And, as always, there’s plenty of action. The struggle to survive and to adjust to the new world order form the backdrop here, where dragons rule the world once more and humans scuttle about in the dark trying to avoid being squashed or burned or eaten (and not just by the dragons), and it’s an interesting thought: what do you do when your function in life is gone? Once you were essential and respected and had a sensible lifetime career ahead of you, and now you’re worse than useless, you’ve failed so completely that the world has changed for ever. Do you get cynical and bitter and do whatever you have to do to make life bearable, or do you keep on doing what you’ve always done, clinging to the old ways for as long as possible? Or do you look for revenge? This is certainly a more thought-provoking book than its predecessors, but it’s a fairly grim tale, with limited humour and without the zest which made the earlier books so much fun.

If this paints a fairly depressing picture, it really isn’t. I quickly got swept up in the quest to find something - anything - to combat the overwhelming power of the dragons, and even the treks across the desert wastes, on the brink of starvation, never seemed dreary or dull. This was helped by the short chapters and the rapid jumps from one character and location to another, including time-hopping to fill in the how-we-got-here backstory, something I normally hate but which is very effective here. An aside: the points of view are tightly in character; Skjorl, who never swerves from his highly trained Adamantine Man viewpoint, always refers to his companions as the shit-eater and the alchemist, even internally, whereas Jasaan, less dogmatic, talks about outsiders and gets to know the dragon-riders by name. This is terrific detail.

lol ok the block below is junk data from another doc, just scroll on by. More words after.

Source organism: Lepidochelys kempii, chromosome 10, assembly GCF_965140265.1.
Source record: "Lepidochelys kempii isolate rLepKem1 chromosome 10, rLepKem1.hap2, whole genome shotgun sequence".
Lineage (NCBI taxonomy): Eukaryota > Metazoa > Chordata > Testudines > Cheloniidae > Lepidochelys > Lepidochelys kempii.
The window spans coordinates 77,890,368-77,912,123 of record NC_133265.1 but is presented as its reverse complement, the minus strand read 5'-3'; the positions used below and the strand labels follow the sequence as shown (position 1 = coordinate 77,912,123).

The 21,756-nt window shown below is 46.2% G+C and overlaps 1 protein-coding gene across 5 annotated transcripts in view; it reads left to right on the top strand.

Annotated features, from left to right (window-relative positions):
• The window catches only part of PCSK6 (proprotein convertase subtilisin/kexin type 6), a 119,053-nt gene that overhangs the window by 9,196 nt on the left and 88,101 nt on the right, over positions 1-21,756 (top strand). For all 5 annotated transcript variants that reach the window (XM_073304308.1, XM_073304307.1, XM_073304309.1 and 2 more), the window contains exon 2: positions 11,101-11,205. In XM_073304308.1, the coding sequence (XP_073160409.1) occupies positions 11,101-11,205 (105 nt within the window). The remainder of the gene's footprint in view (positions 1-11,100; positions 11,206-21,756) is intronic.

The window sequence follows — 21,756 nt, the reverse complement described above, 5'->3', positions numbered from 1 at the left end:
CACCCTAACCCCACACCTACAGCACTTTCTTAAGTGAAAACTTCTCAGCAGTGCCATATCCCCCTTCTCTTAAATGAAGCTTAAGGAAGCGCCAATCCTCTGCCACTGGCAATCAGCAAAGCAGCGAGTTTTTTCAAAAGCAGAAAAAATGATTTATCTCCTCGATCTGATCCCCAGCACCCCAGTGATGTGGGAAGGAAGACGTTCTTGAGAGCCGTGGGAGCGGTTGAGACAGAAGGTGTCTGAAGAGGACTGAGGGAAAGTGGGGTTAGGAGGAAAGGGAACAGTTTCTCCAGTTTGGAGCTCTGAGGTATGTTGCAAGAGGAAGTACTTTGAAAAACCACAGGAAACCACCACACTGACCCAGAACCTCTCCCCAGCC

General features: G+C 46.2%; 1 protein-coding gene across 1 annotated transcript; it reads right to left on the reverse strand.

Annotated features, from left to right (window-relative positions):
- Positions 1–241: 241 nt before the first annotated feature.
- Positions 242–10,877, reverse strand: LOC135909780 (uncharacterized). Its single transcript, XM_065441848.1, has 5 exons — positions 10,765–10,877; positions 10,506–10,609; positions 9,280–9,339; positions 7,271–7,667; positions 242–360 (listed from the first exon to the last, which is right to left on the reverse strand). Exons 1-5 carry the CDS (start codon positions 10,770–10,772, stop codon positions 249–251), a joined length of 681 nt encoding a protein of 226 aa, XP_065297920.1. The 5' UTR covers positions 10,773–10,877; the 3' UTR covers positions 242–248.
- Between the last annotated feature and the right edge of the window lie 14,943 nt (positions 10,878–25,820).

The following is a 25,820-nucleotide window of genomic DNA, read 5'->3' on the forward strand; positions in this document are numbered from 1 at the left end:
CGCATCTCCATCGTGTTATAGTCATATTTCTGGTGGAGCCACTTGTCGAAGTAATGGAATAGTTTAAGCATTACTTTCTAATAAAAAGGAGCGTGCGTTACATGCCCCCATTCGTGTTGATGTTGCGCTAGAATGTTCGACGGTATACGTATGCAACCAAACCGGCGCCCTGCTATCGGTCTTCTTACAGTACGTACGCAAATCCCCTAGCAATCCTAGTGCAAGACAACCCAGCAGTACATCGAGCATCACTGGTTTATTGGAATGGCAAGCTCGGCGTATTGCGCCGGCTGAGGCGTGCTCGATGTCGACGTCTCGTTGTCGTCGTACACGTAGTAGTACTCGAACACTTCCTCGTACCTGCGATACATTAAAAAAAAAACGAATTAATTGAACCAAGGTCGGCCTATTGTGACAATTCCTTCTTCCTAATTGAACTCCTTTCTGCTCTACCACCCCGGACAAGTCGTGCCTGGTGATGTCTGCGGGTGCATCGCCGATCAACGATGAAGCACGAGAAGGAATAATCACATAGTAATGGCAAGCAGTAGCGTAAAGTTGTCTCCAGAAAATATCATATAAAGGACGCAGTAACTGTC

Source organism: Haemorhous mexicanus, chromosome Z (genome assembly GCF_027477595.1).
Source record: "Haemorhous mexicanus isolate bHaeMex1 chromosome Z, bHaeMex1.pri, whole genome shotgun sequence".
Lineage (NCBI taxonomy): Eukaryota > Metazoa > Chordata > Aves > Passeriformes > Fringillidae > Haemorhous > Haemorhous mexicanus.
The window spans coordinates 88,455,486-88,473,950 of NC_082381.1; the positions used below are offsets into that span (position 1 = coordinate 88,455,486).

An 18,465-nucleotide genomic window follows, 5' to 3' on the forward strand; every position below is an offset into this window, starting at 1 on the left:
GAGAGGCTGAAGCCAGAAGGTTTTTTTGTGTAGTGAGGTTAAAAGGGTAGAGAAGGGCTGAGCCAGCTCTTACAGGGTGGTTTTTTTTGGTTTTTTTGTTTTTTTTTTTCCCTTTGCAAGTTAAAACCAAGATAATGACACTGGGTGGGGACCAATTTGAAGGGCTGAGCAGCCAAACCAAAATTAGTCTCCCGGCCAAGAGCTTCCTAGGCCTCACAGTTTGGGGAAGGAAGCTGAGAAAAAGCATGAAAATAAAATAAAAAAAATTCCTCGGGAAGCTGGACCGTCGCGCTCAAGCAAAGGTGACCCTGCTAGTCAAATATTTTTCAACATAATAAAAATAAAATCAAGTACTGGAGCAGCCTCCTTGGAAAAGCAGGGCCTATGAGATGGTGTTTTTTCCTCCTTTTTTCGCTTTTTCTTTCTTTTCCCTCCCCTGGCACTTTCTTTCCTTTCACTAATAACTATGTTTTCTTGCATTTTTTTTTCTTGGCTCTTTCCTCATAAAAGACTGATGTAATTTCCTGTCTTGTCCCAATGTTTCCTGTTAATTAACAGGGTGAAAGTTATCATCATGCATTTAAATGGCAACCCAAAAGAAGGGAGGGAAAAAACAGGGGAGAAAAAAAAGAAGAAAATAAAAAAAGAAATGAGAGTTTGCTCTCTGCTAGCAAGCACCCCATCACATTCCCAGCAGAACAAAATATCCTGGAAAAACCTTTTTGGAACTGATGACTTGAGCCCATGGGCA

There’s a great deal revealed here about the alchemists and their strange blood magic, which is all good stuff, and there’s a nice twist at the end which is perfectly logical and I should have seen it coming, but I didn’t. The whole end section is awesome, actually. It still feels, however, as if there’s a great deal more magic out there still to be revealed, as if we’re just paddling around in the shallows of what’s really going on in this world. The Taiytakei seem to be the key to it, somehow, and hopefully we’ll see more of them in future books. The goings on in the realm of the dead are interesting, too. I very much like the idea that there’s a fixed number of dragons in the world, and when one dies, it’s reincarnated in an egg somewhere.

A few minor grumbles: the author still hasn’t come up with a truly sympathetic character, the devastated world is implausibly empty of indigenous wildlife (what do snappers eat when they can’t get humans, for instance?) and we don’t see nearly enough of the dragons (but the awesome cover image almost compensates for that). But none of that matters. For me this book worked much better than the previous three. It doesn’t quite have the outrageous hell-bent-on-self-destruction air, or the wild physicality of all the dragon-riding and amazing sex (occasionally at the same time), nor the hordes of scheming and double-crossing dragon kings, queens and speakers. It’s a more serious and down-beat book altogether.

However, the restraint involved in following a small number of characters on a single, clearly-defined ‘quest’ (for want of a better word) creates, I feel, a much more intimate, closely-woven story, which really explores the characters and some of the underlying themes to greater depth. This is a tautly-plotted action-packed story, with perfect pacing and a terrific blend of character-driven incident and convincing world-building, a totally enjoyable read that I raced through in a couple of days because I just didn’t want to put it down. A good four stars.


  1. Thanks for a really quite detailed review - is Kataros really that horrible? :-)

    1. I didn't like her much, no. But you do horrible characters so well... :-)